Names are not solutions; they are expressions.
They are the start of a great experience. Over time, and through the power of the suggestion of the name itself, a name comes to represent a meaningful set of attributes and benefits and becomes short-hand for what you can expect from a product, service or experience bearing that name.
Most everything people interact with in your brand experience will need at the very least nomenclature to help define it – after all, unlike in quantum physics, defining separations and what-is-what helps a lot when it comes to navigating a product, a website, a stadium, or a series of interactions.
When to name?
When you’re working within a portfolio you want to build equity in the fewest number of things possible, so you have to pick and choose what gets a stand-out name and what just gets called what the dictionary calls it.
The idea is to expand the meaning of as few brand names, meaning suggestive, owned names and not just descriptive or generic names, which are not own-able, as possible to encompass everything you need to represent to maintain or even grow your portfolio or market share. Sometimes, it’s easier to expand the meaning of service or experience brands than tangible goods. For example, Amazon could stretch to mean books, clothes, even home repair. But, it couldn’t stretch to mean a TV, or a reader. So, new names that could build the unique equities required to win in the reader and TV markets were created.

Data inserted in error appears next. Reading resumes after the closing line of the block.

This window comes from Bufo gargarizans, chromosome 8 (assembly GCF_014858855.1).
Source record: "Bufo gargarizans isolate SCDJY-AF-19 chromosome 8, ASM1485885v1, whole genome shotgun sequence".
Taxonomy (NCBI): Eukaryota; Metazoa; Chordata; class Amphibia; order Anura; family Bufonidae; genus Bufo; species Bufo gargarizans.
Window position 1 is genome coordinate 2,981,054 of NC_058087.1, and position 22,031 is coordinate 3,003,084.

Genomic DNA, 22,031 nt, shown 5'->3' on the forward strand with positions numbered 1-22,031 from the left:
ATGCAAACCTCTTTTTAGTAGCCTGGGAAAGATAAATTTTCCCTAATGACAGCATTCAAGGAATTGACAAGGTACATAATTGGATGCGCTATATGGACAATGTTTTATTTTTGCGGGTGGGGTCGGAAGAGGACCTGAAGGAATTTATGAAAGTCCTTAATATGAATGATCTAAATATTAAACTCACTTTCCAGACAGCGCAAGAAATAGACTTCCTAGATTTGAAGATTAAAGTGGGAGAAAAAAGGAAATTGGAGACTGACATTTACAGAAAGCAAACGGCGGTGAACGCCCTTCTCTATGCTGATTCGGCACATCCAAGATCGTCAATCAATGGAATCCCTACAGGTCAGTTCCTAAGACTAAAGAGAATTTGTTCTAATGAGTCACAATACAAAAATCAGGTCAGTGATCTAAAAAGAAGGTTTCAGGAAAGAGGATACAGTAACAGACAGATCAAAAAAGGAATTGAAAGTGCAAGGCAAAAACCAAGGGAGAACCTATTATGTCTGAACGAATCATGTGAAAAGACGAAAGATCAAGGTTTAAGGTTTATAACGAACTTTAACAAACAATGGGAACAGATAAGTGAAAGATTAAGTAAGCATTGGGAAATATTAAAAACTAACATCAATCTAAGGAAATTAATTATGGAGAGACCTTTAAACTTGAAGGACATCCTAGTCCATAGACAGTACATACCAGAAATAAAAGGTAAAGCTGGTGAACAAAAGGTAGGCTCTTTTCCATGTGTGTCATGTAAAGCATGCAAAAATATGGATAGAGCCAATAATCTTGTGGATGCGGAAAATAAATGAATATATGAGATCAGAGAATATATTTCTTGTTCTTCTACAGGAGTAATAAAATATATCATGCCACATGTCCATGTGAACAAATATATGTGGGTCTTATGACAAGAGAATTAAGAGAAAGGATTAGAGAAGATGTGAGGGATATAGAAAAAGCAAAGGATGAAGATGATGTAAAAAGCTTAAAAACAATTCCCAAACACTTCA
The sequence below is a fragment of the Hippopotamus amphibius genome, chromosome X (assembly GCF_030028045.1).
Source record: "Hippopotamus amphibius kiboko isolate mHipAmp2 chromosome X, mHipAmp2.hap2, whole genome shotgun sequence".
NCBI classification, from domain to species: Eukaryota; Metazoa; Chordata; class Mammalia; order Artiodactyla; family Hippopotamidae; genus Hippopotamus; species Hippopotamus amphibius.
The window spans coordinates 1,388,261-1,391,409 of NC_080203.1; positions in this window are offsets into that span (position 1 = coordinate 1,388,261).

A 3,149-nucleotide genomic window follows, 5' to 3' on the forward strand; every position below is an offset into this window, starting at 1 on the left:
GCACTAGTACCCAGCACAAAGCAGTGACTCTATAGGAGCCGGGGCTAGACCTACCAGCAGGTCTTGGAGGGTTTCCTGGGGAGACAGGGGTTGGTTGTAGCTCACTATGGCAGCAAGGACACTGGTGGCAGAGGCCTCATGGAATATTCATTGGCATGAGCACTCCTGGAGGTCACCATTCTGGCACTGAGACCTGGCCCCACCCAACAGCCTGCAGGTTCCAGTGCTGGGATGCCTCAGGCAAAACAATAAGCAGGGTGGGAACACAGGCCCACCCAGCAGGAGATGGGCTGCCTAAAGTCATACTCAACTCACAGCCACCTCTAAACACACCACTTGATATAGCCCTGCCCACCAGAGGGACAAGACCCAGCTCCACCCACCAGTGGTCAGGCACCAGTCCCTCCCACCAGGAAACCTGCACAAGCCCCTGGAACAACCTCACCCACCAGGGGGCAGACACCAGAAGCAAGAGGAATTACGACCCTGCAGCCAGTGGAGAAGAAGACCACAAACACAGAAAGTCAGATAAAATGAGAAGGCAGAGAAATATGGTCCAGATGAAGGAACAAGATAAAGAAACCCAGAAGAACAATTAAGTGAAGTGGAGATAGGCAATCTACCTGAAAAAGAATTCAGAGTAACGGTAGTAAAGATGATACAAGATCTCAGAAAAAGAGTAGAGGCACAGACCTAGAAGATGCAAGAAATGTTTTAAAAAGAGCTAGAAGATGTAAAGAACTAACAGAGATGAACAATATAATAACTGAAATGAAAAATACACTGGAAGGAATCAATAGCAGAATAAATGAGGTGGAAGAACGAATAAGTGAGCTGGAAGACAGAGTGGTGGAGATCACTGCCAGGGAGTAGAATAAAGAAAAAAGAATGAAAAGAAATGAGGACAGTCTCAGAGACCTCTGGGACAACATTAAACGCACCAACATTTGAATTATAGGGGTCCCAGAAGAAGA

But, what kind of name?
Sometimes, a generic name is what’s needed. These are names that don’t need – and are not qualified for - trademark registration or protection. More often, you can venture out into more descriptive territory to say, “yeah, we’re one of those, but we’re different or better because…” These are names that signal that you’re a little different, but not fully distinct from the category. For example, Holiday Inn got its start as a descriptive name of a place where people stayed when they were on holiday. Other well-known examples include International Business Machine (IBM), The Body Shop, British Petroleum, General Motors, Foot Locker, Burger King, and Best Buy.
The decision isn’t always clear. Naming a company that only has one product or service can be straightforward. Naming a new feature that looks like it could be industry changing is less so. Deep customer knowledge, consideration of the industry, planning and prediction for the future of the market and your company, as well as perspective to stay objective are all requirements for getting to game-changing names.
Samantha Temple Neukom | Co-Founder, Chief Brand Officer